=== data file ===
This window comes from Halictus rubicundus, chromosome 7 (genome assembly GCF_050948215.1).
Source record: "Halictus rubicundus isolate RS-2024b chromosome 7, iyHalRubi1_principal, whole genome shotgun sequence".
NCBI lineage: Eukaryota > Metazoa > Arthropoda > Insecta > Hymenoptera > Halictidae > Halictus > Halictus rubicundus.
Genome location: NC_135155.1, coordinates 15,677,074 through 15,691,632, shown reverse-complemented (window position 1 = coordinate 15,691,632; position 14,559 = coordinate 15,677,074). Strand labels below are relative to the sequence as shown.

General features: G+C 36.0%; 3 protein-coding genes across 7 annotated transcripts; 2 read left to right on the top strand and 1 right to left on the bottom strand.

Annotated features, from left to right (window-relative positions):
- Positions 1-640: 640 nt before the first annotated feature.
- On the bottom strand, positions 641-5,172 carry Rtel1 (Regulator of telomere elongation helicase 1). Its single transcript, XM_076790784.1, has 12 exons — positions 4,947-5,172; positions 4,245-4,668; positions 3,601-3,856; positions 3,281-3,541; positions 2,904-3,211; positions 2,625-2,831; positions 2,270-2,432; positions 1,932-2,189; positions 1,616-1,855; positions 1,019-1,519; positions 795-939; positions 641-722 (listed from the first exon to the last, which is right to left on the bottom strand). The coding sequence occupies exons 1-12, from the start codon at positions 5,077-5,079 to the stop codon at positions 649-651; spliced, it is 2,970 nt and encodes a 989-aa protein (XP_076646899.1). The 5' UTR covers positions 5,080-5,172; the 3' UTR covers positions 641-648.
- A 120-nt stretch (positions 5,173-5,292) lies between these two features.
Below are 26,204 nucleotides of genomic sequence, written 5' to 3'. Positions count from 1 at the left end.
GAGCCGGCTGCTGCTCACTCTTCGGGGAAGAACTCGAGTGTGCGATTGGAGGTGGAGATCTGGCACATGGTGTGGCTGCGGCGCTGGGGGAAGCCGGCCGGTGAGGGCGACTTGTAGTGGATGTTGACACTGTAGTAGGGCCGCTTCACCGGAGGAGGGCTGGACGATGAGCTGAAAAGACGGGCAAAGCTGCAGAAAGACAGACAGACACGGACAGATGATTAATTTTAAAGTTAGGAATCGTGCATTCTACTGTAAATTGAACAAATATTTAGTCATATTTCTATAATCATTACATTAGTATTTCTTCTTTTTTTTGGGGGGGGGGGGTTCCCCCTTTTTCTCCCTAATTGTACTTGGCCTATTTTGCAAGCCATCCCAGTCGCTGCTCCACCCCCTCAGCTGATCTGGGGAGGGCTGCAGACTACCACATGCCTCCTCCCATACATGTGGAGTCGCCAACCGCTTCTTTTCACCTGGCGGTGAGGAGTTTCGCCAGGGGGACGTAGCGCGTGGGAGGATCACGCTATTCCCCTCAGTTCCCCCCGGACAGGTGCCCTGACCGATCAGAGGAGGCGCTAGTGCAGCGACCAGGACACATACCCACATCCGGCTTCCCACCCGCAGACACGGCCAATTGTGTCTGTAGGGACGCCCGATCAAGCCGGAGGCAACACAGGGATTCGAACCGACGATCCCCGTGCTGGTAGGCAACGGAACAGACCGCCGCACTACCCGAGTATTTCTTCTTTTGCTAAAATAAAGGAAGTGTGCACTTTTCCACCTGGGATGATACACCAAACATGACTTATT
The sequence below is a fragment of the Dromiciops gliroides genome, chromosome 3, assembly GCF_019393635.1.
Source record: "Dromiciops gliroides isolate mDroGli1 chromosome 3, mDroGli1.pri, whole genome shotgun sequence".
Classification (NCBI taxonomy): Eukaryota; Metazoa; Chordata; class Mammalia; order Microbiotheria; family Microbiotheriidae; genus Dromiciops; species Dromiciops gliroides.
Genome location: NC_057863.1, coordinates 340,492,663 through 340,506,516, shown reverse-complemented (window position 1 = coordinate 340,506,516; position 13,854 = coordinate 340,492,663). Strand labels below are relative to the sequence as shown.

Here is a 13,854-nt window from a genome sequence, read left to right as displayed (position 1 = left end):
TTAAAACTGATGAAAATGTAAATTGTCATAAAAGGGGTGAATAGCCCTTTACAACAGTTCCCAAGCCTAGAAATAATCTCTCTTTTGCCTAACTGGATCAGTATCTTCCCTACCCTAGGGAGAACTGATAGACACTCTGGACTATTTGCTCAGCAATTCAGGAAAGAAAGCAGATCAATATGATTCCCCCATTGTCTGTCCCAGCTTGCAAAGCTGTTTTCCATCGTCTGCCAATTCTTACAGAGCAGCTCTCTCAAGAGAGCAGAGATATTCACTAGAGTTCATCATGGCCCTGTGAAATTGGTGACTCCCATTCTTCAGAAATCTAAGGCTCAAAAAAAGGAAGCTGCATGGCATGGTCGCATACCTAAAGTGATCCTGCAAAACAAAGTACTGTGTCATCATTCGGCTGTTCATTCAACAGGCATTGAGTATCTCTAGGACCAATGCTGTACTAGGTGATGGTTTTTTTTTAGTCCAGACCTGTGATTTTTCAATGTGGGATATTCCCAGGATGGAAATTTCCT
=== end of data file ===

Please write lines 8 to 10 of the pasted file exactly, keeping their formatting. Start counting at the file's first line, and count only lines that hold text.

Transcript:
- On the bottom strand, positions 641-5,172 carry Rtel1 (Regulator of telomere elongation helicase 1). Its single transcript, XM_076790784.1, has 12 exons — positions 4,947-5,172; positions 4,245-4,668; positions 3,601-3,856; positions 3,281-3,541; positions 2,904-3,211; positions 2,625-2,831; positions 2,270-2,432; positions 1,932-2,189; positions 1,616-1,855; positions 1,019-1,519; positions 795-939; positions 641-722 (listed from the first exon to the last, which is right to left on the bottom strand). The coding sequence occupies exons 1-12, from the start codon at positions 5,077-5,079 to the stop codon at positions 649-651; spliced, it is 2,970 nt and encodes a 989-aa protein (XP_076646899.1). The 5' UTR covers positions 5,080-5,172; the 3' UTR covers positions 641-648.
- A 120-nt stretch (positions 5,173-5,292) lies between these two features.
Below are 26,204 nucleotides of genomic sequence, written 5' to 3'. Positions count from 1 at the left end.